Minnesota's Rapidan Dam on Brink of Collapse After Blue Earth River Flooding

The Minnesota Rapidan Dam, located 85 miles southwest of Minneapolis, has been declared in "imminent failure condition" due to the recent flooding caused by the Blue Earth River.

The dam's west abutment has experienced a partial failure, with no plans for mass evacuation. Around 600 consumers receive electricity from the dam via an Xcel Energy substation that washed away early on Monday. Minnesota Governor Tim Waltz stated that the state has received around eighteen inches of rain in the previous three weeks, which has saturated the land and left the water with nowhere to go. He said there could be more rain to come.

The county is responsible for overseeing the 1910 energy source, the Rapidan Dam, which has sustained substantial damage from repeated floods over the course of more than a century. The dam would need to be repaired or rebuilt, both of which would be expensive, according to a 2021 assessment. Doing nothing would pose a tremendous liability and a public safety concern. It would take four years to repair the dam, with three devoted to planning and design. Removing the old dam and restoring the river would take ten years.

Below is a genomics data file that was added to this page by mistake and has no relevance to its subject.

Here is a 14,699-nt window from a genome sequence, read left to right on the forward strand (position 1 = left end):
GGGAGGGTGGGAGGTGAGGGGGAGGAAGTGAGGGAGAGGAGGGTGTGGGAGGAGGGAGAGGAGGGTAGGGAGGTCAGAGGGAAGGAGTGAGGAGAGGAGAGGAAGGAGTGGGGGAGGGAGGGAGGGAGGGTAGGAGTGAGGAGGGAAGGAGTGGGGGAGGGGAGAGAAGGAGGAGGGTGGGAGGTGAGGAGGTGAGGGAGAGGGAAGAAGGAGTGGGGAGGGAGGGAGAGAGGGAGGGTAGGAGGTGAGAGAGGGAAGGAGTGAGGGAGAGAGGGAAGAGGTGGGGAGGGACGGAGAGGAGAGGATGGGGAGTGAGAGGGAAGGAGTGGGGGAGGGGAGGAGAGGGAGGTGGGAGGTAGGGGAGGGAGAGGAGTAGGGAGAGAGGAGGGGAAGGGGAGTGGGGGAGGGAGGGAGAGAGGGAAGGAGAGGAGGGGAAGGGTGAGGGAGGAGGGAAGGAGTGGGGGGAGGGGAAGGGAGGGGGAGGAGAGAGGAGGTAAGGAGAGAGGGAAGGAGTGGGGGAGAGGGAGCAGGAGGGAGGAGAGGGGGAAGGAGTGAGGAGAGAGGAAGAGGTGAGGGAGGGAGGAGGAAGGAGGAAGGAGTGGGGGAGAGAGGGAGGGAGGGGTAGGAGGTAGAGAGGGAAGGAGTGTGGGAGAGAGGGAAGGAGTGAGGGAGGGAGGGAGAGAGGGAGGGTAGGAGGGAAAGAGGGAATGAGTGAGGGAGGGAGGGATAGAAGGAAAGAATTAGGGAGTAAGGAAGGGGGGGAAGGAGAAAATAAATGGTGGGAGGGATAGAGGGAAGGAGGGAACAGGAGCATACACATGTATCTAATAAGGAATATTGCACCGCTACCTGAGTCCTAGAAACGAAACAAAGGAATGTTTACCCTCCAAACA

The county is considering input from the community as it chooses what to do. The damage to the dam has limited its capacity to produce hydroelectricity, so last year Blue Earth County announced that it has started the process of releasing its license exemption under the federal Energy Regulatory Commission. Upon approval, the state Department of Natural Resources would take command of the dam.


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